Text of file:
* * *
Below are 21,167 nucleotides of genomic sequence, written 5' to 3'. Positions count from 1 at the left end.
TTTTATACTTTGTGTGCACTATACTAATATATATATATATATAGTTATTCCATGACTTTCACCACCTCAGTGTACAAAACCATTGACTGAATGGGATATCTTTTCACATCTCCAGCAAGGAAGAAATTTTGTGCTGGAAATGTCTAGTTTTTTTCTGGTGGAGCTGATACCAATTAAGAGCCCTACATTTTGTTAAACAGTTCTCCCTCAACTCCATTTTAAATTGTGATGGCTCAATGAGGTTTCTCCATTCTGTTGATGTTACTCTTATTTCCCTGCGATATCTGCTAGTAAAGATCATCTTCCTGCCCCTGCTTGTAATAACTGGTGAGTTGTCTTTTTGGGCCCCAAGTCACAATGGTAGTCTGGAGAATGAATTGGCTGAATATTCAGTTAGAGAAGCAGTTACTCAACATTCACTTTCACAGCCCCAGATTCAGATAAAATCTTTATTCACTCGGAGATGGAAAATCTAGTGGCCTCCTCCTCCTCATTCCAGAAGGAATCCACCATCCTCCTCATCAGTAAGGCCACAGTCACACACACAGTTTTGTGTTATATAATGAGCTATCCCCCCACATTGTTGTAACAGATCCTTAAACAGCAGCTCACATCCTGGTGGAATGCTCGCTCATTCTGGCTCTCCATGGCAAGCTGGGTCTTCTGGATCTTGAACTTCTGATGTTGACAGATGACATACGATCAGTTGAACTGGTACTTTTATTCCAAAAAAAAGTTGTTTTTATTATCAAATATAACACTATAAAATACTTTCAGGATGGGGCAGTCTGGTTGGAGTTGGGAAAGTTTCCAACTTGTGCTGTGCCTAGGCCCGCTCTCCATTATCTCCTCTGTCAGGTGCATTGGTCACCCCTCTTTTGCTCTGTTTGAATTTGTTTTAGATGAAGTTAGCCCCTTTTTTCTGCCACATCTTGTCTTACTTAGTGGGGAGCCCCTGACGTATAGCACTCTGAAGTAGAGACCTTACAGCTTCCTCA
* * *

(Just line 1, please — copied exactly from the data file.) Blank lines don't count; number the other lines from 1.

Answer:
Below are 21,167 nucleotides of genomic sequence, written 5' to 3'. Positions count from 1 at the left end.